By early spring of 2004 the nice little minature golf course on Pier 25 was looking particularly delapidated. Harsh weather, abuse as a dumping ground after 9/11 (it's three blocks from Ground Zero), and delayed renovation plans had aged the mini links.

Yet the tiny urban course had some very neat features: the greens were well designed and physically sound, and there was a little caddy shack at the entry. A beautiful vintage sign formed a southern backdrop. It was elegantly compact. There was a classic lighthouse and a windmill. Plus ever-changing views of the Hudson, and a location on a pier where the atmosphere is relaxed, the vibe is sweet, the pace is slow, and there’s music and grill smoke in the air -- the Key West of Manhattan.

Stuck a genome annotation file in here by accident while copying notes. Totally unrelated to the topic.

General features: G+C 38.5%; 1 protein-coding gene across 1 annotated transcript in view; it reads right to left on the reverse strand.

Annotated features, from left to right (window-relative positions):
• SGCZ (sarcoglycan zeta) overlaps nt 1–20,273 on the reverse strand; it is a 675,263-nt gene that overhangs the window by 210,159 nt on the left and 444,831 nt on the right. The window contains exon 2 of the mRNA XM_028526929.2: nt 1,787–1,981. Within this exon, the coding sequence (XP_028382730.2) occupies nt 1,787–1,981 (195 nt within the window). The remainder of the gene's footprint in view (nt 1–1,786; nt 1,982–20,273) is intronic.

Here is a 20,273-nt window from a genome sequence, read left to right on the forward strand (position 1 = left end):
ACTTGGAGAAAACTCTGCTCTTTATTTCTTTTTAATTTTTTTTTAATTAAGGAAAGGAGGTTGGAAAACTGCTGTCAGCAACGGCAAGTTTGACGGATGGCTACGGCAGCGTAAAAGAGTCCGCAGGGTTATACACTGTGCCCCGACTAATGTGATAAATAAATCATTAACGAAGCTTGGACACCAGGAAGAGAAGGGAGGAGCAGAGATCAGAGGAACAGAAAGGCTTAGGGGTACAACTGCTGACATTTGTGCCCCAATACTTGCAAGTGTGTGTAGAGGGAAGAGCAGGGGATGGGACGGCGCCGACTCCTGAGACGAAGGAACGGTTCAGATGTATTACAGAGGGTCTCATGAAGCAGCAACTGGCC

Ken Brown and I had met almost twenty years ago because of our parallel fascination with miniature golf. I had written a history and he had made a documentary film on the subject -- and we lived a few blocks from each other. We became steadfast friends. Perhaps it was inevitable that we would answer the call from the dinky links in our own Tribeca. The course needed some tender loving care, and we heard its tiny cry.
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